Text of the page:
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Wednesday, 13 September 2017
Page: 7216


Senator RUSTON (South AustraliaAssistant Minister for Agriculture and Water Resources) (18:35): I thank Senator Hinch for raising this extraordinarily important issue, not only in this chamber but for taking the time to come and raise it with me as well. It is an issue that, unquestionably, will resonate with all Australians. Nobody, absolutely nobody, wants to see cruelty to turtles or dugongs. Anybody who wasn't horrified by the stories and the images that Senator Hinch has brought to us—and by some of the alleged practices in the northern part of Australia in relation to these beautiful creatures—is nothing but heartless. Nobody supports the illegal slaughter of these or any other animals; anybody caught doing this should, and will, have the full weight of the law thrown at them.

However, we also need to be mindful that we in this place all support Indigenous Australians who want to exercise their rights and interests under native title—that is, in this instance, the hunting of turtles and dugongs for personal, domestic or non-commercial communal needs in accordance with their traditional laws and customs. We also acknowledge that dugong and turtle are a very important source of protein for traditional inhabitants, particularly those who inhabit the area of the Torres Strait. Outside of this very limited take, no dugong or turtle should ever be slaughtered. In fact, I doubt that you're going to get any argument at all on this position from the Indigenous community. I'm really looking forward to hearing, in a little while, the contribution of Senator McCarthy, who is very close to this issue. She can speak for the Indigenous community on this particular issue, but I hope I'm not speaking out of turn in saying that I believe that the Indigenous community is equally concerned about any illegal take of these beautiful animals which are such an important part of Indigenous culture. I also know that the Indigenous community is working really hard with the federal government to stamp out some of the barbaric behaviours which Senator Hinch referred to.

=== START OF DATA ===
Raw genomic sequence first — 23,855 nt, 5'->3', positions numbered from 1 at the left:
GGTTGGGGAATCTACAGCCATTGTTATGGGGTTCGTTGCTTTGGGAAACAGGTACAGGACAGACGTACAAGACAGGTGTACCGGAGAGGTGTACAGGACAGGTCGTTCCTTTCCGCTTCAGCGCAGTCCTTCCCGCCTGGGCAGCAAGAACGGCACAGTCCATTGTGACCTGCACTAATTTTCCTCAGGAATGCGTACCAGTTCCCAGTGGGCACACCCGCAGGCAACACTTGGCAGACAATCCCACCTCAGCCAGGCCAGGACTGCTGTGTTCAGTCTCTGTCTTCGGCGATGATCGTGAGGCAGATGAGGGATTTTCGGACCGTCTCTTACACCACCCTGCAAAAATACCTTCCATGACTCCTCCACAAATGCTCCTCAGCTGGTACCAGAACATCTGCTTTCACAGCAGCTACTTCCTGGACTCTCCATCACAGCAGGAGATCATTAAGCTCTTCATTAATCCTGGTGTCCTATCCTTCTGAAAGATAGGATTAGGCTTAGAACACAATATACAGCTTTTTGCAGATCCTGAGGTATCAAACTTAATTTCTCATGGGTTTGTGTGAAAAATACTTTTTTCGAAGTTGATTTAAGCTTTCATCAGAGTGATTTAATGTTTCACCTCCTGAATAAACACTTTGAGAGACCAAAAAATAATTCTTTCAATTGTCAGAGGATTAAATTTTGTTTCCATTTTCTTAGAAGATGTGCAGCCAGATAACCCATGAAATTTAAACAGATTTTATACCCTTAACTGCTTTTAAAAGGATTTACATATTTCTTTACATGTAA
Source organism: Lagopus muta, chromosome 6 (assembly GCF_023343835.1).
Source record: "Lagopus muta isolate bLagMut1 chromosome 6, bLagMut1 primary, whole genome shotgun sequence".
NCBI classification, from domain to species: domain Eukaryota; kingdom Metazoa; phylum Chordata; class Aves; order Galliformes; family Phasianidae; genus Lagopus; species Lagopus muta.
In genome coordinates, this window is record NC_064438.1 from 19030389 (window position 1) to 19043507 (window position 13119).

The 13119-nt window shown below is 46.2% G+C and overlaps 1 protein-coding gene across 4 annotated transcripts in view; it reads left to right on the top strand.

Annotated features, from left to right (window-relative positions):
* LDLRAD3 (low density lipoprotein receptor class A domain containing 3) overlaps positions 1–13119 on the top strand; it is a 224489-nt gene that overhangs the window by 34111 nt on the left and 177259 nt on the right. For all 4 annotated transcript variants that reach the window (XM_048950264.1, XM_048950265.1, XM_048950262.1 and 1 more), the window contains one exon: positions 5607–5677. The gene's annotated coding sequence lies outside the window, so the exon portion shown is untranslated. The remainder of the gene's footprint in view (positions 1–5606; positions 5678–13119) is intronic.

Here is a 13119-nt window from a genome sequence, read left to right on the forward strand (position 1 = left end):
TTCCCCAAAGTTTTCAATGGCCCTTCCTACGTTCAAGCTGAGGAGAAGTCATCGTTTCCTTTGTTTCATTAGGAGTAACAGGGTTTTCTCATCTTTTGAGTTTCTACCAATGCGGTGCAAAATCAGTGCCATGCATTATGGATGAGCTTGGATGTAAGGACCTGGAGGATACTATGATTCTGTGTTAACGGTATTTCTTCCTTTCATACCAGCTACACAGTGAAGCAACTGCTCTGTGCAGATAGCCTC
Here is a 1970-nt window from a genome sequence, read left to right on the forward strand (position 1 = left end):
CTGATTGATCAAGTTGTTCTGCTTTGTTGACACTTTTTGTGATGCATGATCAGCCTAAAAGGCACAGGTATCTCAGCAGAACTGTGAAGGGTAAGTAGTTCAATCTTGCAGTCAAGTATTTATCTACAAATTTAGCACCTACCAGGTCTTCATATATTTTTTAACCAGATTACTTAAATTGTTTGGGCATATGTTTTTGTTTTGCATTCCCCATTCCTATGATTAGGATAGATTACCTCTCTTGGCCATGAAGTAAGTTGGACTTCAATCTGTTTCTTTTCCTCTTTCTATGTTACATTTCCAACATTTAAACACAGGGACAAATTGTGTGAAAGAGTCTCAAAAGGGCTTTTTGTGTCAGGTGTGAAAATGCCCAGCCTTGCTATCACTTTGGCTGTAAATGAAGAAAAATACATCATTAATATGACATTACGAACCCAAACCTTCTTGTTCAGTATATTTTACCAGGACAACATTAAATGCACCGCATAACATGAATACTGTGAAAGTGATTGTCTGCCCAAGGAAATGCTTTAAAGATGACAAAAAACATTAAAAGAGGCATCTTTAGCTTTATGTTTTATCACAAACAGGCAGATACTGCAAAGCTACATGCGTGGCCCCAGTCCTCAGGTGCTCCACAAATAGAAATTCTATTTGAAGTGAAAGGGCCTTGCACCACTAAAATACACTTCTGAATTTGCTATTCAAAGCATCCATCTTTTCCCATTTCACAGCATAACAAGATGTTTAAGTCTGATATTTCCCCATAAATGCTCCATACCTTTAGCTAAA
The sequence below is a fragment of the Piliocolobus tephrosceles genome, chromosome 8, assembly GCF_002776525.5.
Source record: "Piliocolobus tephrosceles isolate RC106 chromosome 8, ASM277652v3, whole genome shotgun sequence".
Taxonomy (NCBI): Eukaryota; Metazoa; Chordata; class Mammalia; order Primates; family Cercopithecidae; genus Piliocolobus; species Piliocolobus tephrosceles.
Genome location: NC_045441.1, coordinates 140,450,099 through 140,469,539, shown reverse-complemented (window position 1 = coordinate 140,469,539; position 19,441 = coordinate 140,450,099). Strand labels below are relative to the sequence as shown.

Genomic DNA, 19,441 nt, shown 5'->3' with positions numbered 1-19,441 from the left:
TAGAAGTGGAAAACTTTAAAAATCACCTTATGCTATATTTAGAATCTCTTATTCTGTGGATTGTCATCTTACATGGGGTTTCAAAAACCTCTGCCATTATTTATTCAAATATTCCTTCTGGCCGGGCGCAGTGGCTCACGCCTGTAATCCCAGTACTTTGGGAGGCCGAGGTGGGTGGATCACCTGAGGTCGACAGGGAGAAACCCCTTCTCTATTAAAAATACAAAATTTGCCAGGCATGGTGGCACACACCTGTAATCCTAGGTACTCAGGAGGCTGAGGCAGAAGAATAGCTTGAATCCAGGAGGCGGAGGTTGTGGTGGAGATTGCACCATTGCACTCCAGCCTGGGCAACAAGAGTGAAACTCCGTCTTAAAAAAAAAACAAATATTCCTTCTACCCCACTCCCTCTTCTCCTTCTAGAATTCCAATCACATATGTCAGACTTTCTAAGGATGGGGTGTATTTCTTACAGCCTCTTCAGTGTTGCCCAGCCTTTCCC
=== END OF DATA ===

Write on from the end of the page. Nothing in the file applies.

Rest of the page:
If there is a good news story in this very sad and tragic affair, it's the Indigenous rangers program that Senator Scullion raised. That program is operating successfully in the northern part of the country, particularly in the Torres Strait. These rangers are the frontline warriors who are defending the turtle and the dugong, and who are reporting illegal findings, unacceptable behaviour and non-compliance. Not for one minute do I want to diminish what you have put on the record, Senator Hinch, but it is comforting to hear that arrests have been made and charges laid, and most of this has been made possible through the fantastic work of Indigenous rangers.

I also want to acknowledge the dugong sanctuary in the western part of the Torres Strait, where hunting is now prohibited. My understanding is that the Torres Strait community is working hard to have a similar approach applied to the hunting of turtles in that area. We probably need to be clear that there are a number of issues that have been raised by you, Senator Hinch. The threats to the existence of turtles and dugongs are, we know, not just the activities that you were talking about but also marine pollution and habitat decreasing. The impact of Indigenous fishing has been proved to be a reasonably small component of that. But we're not talking, necessarily, about legitimate Indigenous fishing; you're talking about illegal, barbaric activities and things that none of us in this place can possibly condone. We're also talking about cruelty. There is not a person in this place—I'd like them to stand up if there is—that condones cruelty of any kind against these beautiful creatures.

I acknowledge that this is a really sensitive issue for many who find the activities and actions that you talked about very confronting—and, I have to say, Senator Hinch, I'm one of those people. We must use all the tools that are available to us to protect these much-loved creatures. I'm happy to continue to work with you to ensure that turtles and dugongs have the highest possible protection and to ensure that, when they are killed under traditional law, it's done so without unnecessary cruelty. (Time expired)